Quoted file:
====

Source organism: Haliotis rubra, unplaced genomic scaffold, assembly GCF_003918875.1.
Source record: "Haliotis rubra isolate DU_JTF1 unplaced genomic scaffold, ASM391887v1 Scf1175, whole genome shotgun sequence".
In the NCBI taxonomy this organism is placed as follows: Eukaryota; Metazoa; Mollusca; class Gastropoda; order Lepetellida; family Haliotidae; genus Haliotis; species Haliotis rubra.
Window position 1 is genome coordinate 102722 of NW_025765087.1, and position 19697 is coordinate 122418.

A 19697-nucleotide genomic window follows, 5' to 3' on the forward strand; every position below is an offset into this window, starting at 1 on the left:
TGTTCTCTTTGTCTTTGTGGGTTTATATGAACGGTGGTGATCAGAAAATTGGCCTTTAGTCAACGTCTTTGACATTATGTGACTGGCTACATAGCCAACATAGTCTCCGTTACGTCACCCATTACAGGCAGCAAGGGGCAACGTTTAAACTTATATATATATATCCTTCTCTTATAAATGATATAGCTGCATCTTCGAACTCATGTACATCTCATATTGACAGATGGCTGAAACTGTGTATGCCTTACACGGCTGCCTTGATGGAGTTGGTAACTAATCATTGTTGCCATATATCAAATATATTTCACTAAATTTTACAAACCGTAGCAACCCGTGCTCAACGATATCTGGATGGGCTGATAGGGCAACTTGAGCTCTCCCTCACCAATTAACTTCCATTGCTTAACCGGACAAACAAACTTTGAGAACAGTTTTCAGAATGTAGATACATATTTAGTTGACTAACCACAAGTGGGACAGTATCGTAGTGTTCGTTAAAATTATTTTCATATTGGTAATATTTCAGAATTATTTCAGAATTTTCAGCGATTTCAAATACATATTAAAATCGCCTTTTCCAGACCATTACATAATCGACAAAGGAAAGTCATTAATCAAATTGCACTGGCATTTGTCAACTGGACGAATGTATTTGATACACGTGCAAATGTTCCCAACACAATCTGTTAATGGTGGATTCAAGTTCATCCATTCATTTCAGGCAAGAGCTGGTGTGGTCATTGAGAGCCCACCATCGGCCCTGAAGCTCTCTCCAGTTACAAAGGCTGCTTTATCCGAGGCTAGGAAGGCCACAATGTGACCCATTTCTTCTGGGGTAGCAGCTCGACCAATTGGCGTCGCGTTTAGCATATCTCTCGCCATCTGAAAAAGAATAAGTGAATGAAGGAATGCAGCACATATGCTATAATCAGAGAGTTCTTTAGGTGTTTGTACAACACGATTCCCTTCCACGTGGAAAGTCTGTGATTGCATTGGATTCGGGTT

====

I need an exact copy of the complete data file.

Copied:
Source organism: Haliotis rubra, unplaced genomic scaffold, assembly GCF_003918875.1.
Source record: "Haliotis rubra isolate DU_JTF1 unplaced genomic scaffold, ASM391887v1 Scf1175, whole genome shotgun sequence".
In the NCBI taxonomy this organism is placed as follows: Eukaryota; Metazoa; Mollusca; class Gastropoda; order Lepetellida; family Haliotidae; genus Haliotis; species Haliotis rubra.
Window position 1 is genome coordinate 102722 of NW_025765087.1, and position 19697 is coordinate 122418.

A 19697-nucleotide genomic window follows, 5' to 3' on the forward strand; every position below is an offset into this window, starting at 1 on the left:
TGTTCTCTTTGTCTTTGTGGGTTTATATGAACGGTGGTGATCAGAAAATTGGCCTTTAGTCAACGTCTTTGACATTATGTGACTGGCTACATAGCCAACATAGTCTCCGTTACGTCACCCATTACAGGCAGCAAGGGGCAACGTTTAAACTTATATATATATATCCTTCTCTTATAAATGATATAGCTGCATCTTCGAACTCATGTACATCTCATATTGACAGATGGCTGAAACTGTGTATGCCTTACACGGCTGCCTTGATGGAGTTGGTAACTAATCATTGTTGCCATATATCAAATATATTTCACTAAATTTTACAAACCGTAGCAACCCGTGCTCAACGATATCTGGATGGGCTGATAGGGCAACTTGAGCTCTCCCTCACCAATTAACTTCCATTGCTTAACCGGACAAACAAACTTTGAGAACAGTTTTCAGAATGTAGATACATATTTAGTTGACTAACCACAAGTGGGACAGTATCGTAGTGTTCGTTAAAATTATTTTCATATTGGTAATATTTCAGAATTATTTCAGAATTTTCAGCGATTTCAAATACATATTAAAATCGCCTTTTCCAGACCATTACATAATCGACAAAGGAAAGTCATTAATCAAATTGCACTGGCATTTGTCAACTGGACGAATGTATTTGATACACGTGCAAATGTTCCCAACACAATCTGTTAATGGTGGATTCAAGTTCATCCATTCATTTCAGGCAAGAGCTGGTGTGGTCATTGAGAGCCCACCATCGGCCCTGAAGCTCTCTCCAGTTACAAAGGCTGCTTTATCCGAGGCTAGGAAGGCCACAATGTGACCCATTTCTTCTGGGGTAGCAGCTCGACCAATTGGCGTCGCGTTTAGCATATCTCTCGCCATCTGAAAAAGAATAAGTGAATGAAGGAATGCAGCACATATGCTATAATCAGAGAGTTCTTTAGGTGTTTGTACAACACGATTCCCTTCCACGTGGAAAGTCTGTGATTGCATTGGATTCGGGTT